Written to respond to ‘Qualifications Wales (Monetary Penalties) Regulations: Correcting Misconceptions’ published on 24 January 2019:
We welcome the responsive manner in which Qualifications Wales deals with concerns raised by our members.
As this is ultimately a matter of securing public confidence in regulated qualifications wherever they may happen to be awarded, the Federation will always want to engage positively with regulators to ensure the best outcomes for both learners and employers.
Promoting a dynamic market in qualifications, providing learners with genuine choice, should always be at the forefront of considerations when introducing new regulations.
As the original article ‘Qualifications Wales: The penalties cap needs to fit’ points out, the key issue is that the proposal is to apply the cap based on UK turnover, not turnover in Wales, which for most awarding organisations is a small proportion of their annual turnover.
Had the proposal been to set the cap at 10% of annual turnover in Wales, our consultation response would undoubtedly have been different.
Qualifications Wales may indeed decide, on a case by case basis, to impose monetary penalties below the 10% cap. But if the proposals are implemented, the risk of a 10% penalty, based on UK turnover, is what awarding bodies will need to consider in their ongoing risk assessments.
Room for Interpretation
Philip Blaker also points out that “as long as awarding bodies remain compliant with our regulatory requirements and protect the interests of learners, they should not consider themselves to be at risk of monetary policies.”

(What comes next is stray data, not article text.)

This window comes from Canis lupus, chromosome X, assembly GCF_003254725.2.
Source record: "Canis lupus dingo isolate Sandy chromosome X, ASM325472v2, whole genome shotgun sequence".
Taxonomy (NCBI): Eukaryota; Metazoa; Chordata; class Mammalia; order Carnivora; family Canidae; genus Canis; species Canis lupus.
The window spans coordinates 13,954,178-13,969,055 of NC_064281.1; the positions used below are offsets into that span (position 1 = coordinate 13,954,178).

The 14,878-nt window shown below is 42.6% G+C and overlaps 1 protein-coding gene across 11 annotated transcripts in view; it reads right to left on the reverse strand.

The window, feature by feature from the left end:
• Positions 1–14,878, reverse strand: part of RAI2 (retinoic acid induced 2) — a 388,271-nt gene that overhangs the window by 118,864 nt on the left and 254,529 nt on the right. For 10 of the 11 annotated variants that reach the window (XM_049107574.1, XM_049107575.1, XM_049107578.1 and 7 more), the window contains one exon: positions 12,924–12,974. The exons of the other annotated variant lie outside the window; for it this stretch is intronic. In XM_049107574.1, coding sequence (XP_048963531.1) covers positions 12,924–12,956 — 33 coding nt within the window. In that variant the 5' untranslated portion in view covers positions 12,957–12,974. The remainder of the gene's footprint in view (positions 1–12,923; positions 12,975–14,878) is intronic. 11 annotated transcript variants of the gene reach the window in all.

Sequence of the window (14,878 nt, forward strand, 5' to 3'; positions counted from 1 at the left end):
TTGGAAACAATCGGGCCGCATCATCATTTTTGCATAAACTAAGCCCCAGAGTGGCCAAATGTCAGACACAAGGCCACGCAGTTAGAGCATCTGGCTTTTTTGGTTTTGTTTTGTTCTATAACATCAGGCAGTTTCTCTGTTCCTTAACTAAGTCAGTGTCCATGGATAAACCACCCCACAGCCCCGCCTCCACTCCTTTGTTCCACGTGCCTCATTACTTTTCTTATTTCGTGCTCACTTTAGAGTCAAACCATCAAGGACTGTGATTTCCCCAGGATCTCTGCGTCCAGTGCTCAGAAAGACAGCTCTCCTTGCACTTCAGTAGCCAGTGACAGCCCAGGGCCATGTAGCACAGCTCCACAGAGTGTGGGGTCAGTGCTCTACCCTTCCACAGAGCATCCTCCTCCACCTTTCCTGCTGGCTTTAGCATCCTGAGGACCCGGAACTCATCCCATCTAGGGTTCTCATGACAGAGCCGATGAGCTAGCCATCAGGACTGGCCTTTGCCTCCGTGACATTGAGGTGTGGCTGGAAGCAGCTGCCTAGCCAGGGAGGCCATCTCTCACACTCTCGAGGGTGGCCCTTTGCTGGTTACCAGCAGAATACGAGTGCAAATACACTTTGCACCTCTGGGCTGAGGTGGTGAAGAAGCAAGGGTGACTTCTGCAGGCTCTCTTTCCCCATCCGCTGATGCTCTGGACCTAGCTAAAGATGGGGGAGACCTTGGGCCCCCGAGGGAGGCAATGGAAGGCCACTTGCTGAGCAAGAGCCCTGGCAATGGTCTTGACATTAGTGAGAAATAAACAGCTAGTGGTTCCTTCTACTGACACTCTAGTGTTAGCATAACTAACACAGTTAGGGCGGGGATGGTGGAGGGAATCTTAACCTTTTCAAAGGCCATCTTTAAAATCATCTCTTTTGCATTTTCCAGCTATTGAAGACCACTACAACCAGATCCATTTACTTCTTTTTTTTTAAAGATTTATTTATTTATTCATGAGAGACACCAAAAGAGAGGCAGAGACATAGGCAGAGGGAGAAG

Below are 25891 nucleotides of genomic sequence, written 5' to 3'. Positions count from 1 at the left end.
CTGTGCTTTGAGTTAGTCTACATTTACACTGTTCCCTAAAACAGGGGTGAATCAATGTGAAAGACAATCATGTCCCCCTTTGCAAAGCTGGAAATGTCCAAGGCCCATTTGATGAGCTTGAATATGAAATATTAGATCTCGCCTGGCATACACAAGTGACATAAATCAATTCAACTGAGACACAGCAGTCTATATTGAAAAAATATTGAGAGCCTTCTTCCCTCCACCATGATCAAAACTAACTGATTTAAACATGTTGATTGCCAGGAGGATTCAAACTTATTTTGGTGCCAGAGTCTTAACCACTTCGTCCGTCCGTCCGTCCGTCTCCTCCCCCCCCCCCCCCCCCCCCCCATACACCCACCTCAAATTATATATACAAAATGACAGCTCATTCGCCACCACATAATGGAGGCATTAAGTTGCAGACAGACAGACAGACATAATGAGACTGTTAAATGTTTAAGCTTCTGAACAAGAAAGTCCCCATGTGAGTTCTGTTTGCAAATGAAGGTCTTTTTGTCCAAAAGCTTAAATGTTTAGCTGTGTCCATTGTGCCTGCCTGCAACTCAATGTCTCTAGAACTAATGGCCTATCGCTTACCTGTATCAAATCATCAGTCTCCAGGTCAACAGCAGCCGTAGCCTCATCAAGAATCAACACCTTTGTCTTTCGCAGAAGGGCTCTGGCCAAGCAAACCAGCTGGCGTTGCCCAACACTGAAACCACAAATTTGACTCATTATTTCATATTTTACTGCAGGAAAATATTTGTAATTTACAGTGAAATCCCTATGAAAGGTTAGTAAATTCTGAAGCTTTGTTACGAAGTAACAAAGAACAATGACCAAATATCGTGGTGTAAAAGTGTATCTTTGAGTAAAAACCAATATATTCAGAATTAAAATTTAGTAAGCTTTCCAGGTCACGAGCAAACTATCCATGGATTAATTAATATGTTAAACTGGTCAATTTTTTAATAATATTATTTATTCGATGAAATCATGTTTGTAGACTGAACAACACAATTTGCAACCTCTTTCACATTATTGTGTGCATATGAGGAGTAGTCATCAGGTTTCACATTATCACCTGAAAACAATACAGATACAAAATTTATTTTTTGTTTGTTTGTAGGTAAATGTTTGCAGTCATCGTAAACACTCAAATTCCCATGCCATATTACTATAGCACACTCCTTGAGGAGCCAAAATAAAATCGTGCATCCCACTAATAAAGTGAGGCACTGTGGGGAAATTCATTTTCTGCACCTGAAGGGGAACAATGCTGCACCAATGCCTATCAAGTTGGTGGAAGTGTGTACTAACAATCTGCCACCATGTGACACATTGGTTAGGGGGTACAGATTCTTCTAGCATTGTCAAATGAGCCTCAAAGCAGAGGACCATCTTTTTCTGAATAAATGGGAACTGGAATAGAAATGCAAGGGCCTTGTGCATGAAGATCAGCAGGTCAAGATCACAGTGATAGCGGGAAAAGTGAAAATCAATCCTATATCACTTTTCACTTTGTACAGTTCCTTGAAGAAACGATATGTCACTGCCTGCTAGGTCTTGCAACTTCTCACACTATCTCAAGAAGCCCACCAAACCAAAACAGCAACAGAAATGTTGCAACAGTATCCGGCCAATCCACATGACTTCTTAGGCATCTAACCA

The Federation knows how much effort our members go to, to comply with the Standard Conditions of Recognition, the 53 page ‘rule book’. We also know that some of the Conditions in that document leave room for interpretation; an issue that has been discussed as part of the work Qualifications Wales is undertaking to review its Conditions.
We await the consultation on the revised Standard Conditions which we believe is due this Spring.
In terms of the potential double jeopardy situation, Qualifications Wales will “automatically consider any relevant action taken by any other regulatory body in respect of the same or related matter”.
If this is intended to take the potential for double penalties off the table then a more overt statement from the regulators, stating that double penalties will not be imposed, would be welcome.
Providing a more concrete assurance could give awarding bodies confidence they can safely remove this item from their risk registers.
Ailin O’Cathain is the Head of Policy for the Federation of Awarding Bodies, the trade association for vocational/technical awarding bodies
About the Federation of Awarding Bodies (FAB): The trade association for vocational assessment and awarding organisations, the Federation has 122 full members, ranging from the large awarding organisations through to smaller, sector specific awarding organisations. Membership includes many chartered institutes and professional bodies.